There are several apps available to help you create mobile stories, including Adobe Captivate, LodeStar, and Aris. Each of these software options can be used to create stories that can detect your audience member’s location using GPS on their smartphone or tablet, and then send them different story content, based on their location.
One of the easiest mobile story-making tools to learn is the Aris Editor. It is free and online, so there’s no software to download or install. The app that is used to view the stories is also free. It was built for use in educaiton, so it’s also ad-free. You can use the Aris Editor and the tutorials on this site to create mobile stories on your own. When your story is ready, the Aris app helps viewers find your story and experience it. Aris stories can only be viewed on a smartphone or tablet running Apple iOS.
What can I do with the Aris Editor?
The Aris Editor is a very flexible tool. You have many options. The screenshots show some the possibilities. Scroll below to get insprired and start imagining your mobile story.
When you’re ready, take a look at the tutorials I’ve created for you. They’ll walk you through all the steps to creating your first mobile story.
Creating your First Mobile Story in Aris Editor
Your most basic set of options is how to move your viewer along in your story to the next bit of content. The main method you’ll use is a clickable “Continue” button at the bottom of the screen. In addition, you can use any of the three basic options below.
- The viewer scans a QR code
- The viewer clicks on different locations on an onscreen map
- The viewer moves to another location (uses GPS)
A further option is to use an image to trigger new content. The new content can replace the image or be added to the image via augmented reality technology.
Basic Screen Options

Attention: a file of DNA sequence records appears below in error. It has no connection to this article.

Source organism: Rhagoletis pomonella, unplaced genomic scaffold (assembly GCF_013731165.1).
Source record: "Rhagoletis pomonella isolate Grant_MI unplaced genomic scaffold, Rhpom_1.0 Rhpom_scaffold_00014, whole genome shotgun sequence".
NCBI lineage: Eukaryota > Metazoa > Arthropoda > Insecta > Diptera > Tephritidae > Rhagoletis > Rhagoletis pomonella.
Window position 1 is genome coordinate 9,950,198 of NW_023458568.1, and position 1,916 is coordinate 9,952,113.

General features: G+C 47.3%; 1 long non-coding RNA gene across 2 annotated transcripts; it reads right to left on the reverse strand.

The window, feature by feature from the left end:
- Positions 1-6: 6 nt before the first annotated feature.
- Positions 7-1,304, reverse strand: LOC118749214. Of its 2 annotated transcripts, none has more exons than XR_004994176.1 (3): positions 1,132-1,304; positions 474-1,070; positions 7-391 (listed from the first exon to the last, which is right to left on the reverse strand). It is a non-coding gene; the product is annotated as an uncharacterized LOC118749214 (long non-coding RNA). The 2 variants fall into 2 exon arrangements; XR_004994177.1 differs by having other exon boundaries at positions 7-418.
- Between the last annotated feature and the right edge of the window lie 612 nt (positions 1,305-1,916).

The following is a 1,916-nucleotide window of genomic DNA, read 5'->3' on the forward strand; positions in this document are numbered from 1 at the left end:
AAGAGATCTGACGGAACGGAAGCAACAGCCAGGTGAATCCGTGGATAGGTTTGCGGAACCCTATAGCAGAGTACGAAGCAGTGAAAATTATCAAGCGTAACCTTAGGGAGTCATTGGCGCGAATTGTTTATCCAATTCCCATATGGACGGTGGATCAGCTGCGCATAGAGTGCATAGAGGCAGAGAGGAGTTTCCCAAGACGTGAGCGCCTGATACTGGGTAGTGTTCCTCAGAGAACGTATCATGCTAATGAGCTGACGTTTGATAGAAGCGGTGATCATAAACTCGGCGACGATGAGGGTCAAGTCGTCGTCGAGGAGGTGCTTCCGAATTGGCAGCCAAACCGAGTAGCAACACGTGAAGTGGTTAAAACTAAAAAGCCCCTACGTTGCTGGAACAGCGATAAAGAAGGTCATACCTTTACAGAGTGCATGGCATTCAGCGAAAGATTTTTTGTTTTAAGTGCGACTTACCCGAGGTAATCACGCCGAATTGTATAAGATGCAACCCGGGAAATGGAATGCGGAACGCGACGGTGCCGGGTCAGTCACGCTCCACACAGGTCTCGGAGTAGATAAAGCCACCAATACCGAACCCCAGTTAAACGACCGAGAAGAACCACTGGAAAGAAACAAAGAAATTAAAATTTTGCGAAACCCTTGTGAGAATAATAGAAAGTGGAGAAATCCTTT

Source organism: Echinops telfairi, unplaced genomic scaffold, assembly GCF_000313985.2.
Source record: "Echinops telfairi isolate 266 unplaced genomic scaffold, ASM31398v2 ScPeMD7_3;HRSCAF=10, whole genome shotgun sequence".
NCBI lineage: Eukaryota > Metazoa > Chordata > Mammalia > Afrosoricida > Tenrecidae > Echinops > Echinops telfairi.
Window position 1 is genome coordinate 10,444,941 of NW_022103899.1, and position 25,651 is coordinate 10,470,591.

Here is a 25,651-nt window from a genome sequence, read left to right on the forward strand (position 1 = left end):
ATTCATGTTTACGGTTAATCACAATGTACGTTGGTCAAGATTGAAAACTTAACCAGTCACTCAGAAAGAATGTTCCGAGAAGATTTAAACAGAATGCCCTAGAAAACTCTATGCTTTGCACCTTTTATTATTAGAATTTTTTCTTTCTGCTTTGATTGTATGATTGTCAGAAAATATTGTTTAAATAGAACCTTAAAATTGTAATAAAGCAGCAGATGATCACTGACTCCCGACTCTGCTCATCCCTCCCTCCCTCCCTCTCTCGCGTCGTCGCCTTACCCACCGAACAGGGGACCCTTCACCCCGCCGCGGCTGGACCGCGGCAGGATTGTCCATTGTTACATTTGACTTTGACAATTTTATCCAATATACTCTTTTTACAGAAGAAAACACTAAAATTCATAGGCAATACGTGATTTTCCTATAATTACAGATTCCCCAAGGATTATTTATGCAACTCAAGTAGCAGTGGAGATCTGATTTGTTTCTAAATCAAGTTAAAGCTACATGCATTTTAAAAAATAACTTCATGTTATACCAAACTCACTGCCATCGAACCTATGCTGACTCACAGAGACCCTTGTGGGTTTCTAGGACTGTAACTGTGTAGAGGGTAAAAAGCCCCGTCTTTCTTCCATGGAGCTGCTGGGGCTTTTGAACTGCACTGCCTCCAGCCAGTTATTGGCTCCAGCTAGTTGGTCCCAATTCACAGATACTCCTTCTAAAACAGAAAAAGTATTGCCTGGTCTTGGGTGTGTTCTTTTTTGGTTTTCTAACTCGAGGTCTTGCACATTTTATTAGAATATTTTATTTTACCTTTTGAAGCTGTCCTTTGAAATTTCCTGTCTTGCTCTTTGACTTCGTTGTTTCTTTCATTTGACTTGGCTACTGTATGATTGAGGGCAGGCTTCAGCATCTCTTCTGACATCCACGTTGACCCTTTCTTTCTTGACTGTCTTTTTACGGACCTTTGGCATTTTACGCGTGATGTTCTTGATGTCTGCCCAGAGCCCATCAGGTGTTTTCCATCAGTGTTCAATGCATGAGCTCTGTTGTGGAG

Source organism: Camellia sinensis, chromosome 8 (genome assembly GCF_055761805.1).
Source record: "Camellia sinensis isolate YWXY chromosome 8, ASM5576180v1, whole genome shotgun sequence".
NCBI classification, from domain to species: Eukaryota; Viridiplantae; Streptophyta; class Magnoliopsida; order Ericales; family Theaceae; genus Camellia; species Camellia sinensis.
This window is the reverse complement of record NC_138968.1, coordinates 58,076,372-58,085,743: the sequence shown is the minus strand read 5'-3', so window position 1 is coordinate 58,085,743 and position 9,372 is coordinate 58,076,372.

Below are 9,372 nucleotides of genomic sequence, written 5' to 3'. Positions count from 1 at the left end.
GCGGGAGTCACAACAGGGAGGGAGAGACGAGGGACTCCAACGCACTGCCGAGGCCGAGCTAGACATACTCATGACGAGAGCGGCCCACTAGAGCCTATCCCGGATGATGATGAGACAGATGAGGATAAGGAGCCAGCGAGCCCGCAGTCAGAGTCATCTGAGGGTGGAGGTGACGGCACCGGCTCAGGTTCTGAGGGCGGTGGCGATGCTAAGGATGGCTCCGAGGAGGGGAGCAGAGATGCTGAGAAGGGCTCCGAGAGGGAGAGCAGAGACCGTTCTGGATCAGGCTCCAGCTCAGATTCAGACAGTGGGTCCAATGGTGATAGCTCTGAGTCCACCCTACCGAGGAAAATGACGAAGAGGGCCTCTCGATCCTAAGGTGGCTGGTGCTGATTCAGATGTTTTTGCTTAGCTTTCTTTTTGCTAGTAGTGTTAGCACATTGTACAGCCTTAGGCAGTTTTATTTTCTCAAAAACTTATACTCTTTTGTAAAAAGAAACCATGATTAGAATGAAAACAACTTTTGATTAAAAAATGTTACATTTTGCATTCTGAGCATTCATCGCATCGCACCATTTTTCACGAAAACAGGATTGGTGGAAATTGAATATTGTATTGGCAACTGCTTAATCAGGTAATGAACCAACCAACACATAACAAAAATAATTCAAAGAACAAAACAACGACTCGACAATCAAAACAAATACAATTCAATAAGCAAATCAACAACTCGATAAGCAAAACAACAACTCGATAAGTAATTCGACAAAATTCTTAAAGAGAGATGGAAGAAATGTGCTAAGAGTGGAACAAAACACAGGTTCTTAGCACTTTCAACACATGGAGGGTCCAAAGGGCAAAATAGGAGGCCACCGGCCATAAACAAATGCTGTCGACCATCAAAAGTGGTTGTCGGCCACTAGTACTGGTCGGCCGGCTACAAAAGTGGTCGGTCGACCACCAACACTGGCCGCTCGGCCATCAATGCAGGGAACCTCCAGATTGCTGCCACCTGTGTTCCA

These examples show just some of the options you’ll have for a basic story!
To start viewers on your story, you might give instructions and show pictures of the items you want them to find or places you want them to go. If you want a linear, non-branching story you might show just one photo of where you want them to go next.
You can set the scene and tell the story with text-only, a still image and text, or text and video.
You can show the thoughts of you main character or the lines the character speaks.
In a role-play story in which the story reader plays a role in the story, like the one below, you would show the thoughts or the lines that the “you” character speaks.
You can have video in your story, like this. When done watching, the viewer clicks Continue to see the rest of the story.
If you want to have a branching story, you can give the viewer options that bring them on different storylines, as in this historical fiction story.
Fictional story sample:
You can create a mobile story that’s linear or non-linear. You can tell a tale about characters or have the player role-play one of the characters.
In the fictional sample below, notice some variations for telling the story:
- Have the story be about characters, with the reader not involved.
- Use the reader as the “you” character (in the second person) who influences or witnesses the story
- Make sure the viewer’s movement to a new location is worthwhile, by making the location crucial to the story, or by bringing your viewers to a spectacular view or landmark
- Have a straightforward, linear story or offer the reader branching options
Click any thumbnail to view the story excerpt as a slideshow.
How will your readers see new content?
For any type of story, besides revealing content with a Continue button, you have three basic alternatives to show new content:
- Use the device’s GPS to open access to your story, then have them sit (on a park bench?) and read the whole story.
- Use the device’s GPS to start the story and also to reveal new screens when the reader moves into the different locations you set (like a walking tour).
- Have readers click on different icons on a map to see different story screens. These stories can be viewed from one place.
- Have readers scan QR codes to view new content. You can post them online, print them in a handout, or mmount QR codes in different locations you want the reader to see.